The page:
What Christmas Means to Me

The Christmas season is a bittersweet time for me as an American Muslim convert. I cherish my memories of Christmases past. I haven’t forgotten the excitement about Santa’s yearly visit: the letters I mailed to him (usually without stamps), the pictures my mom had taken of me on Santa’s knee, the selection and decoration of the tree, the visits to Secret Santa’s Gift Shop at Lazarus (the forerunner to Macy’s) to buy gifts for my parents and relatives, the cookies and milk we left out for Santa on Christmas Eve (as well as carrots for his reindeer), and the imagined sounds of reindeer hoofs on our roof and the sight of Santa’s ashy boot prints leading to and from our fireplace and the tree.

My parents went all out to celebrate Christmas (consider the boot prints).  The beginning of the season was marked by the trek to the nursery to pick out the tree. Then out came all the Christmas records and sheet music, the time-honored recipes for Christmas cookies, the boxes and boxes of decorations and the invitations to our holiday parties (yes, in the plural). My sister and I were enlisted to implement all my mother’s ideas, which we outwardly complained about, but secretly loved. We knew this was a magical time of the year, especially for children.

But there was also another side to Christmas, one that is far more difficult to give up than the all the excitment about Santa. It was made up of snow-muffled nights when lights twinkled like stars that had come to earth, of sitting quietly in a dark room by the Christmas tree, of Candlelight Services at the church on Christmas Eve, of hymns like  “O Holy Night” that started out quietly and built up to a thrilling crescendo. There was my mother’s childhood manger scene that always sat on our piano with one spare bulb illuminating the manger. There was the sense of tradition and of history and of peace and joy.

My grandfather was a Lutheran minister (which, besides Episcopalians, is the closest you can get to being a Catholic and still be a Protestant). I was baptized as a baby and raised in the Church. When I was in the second grade, my teacher told us the entire story of the Christian Jesus, from his birth to his death and resurrection. I remember being in tears by the end of the story. I couldn’t believe that God would do that for us.  I went through catechism classes, I was confirmed in the Church. My confirmation Bible verse was “Be thou faithful until death and I will give you a crown of life.” (Revelations 2:10)

When I was 21, I re-affirmed my relationship with Jesus Christ by becoming what is sometimes called a “born-again Christian.” I felt a deep connection to Jesus and what he had sacrificed to bring peace and salvation to the Earth. Soon after, I began having children of my own. My husband, and their father, was a minister and also a “born-again Christian.” In our decade-long marriage, we always emphasized the Jesus side of the Christmas story (as in “Jesus is the reason for the season”). We taught them about Santa Claus as well, but always made sure to remind the children that the reason we give gifts at Christmas is to celebrate Jesus’ birthday.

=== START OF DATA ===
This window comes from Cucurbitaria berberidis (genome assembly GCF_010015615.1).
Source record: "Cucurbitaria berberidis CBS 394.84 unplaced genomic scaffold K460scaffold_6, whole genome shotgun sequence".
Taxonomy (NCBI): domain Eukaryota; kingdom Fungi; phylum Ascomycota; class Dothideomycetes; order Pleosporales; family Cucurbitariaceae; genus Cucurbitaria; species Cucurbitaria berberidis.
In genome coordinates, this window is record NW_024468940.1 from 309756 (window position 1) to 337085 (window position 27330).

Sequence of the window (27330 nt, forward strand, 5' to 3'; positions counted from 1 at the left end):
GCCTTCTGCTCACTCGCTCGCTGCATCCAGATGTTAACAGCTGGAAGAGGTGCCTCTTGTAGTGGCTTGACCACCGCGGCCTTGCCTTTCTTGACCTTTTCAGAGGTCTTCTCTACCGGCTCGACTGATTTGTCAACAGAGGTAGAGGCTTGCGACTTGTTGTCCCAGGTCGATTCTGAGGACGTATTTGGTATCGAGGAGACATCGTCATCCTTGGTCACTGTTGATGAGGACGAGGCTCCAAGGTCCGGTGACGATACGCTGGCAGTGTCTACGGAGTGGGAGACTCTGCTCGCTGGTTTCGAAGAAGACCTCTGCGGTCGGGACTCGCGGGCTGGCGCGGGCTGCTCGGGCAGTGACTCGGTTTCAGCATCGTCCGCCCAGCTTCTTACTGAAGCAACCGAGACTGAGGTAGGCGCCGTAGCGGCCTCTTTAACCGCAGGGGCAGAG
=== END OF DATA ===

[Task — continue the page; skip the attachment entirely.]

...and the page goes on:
But like all children, it was Santa they focused on.  They understood that we were celebrating Jesus’ birthday, but I’m sure they didn’t understand his significance. It’s easy to get a child to parrot that Jesus is God’s son; but did they really know what that meant? And I’m sure they wondered, like I did when I was a child, why we gave gifts to each other instead of to Jesus. Was it because he was no longer alive?

After their father and I divorced, I continued to celebrate Christmas but it was their father who kept reminding them that Jesus was their Lord and Savior.

There’s no denying that the Christmas story is appealing. Little children can identify with the baby. And it’s made obvious to them from day one that it’s a very special time of the year. It’s not until they become older, when they’re told that there’s no Santa, that they begin to wonder if Jesus is also a made-up character. But by that time, who wants to break the spell?

That’s what becoming a Muslim has meant for me: breaking the spell that is Christmas. Actually, to be fair, that spell was broken long before I became a Muslim. I’m not a stupid person; I could see the contradictions and misconceptions surrounding Christmas. The emphasis on getting gifts instead of giving them. The commercialism. The lack of mention in the Bible about the Trinity. And why in the world do we build up a child’s faith in Santa, only to reveal him as a fake when they get older? What does that teach them about faith in general, but especially about faith in God?

I am so thankful to God that my faith in Him has “survived” Christmas. I no longer believe, or need to believe, that Jesus is God’s son. But I do believe that he existed and that he is one of the greater prophets, even to Muslims. I can accept that God has a special plan for him without feeling like I have to worship him. I value Christmas for what it teaches us about what the Prophet Jesus taught when he was on Earth: That God is Loving and Forgiving, our Creator and thus in a sense our Father, and that He promises us Eternal Life if we only believe in Him, submit to His will, ask for His forgiveness and do all that we can to bring about justice and peace to the world.

That should be the real message of Christmas.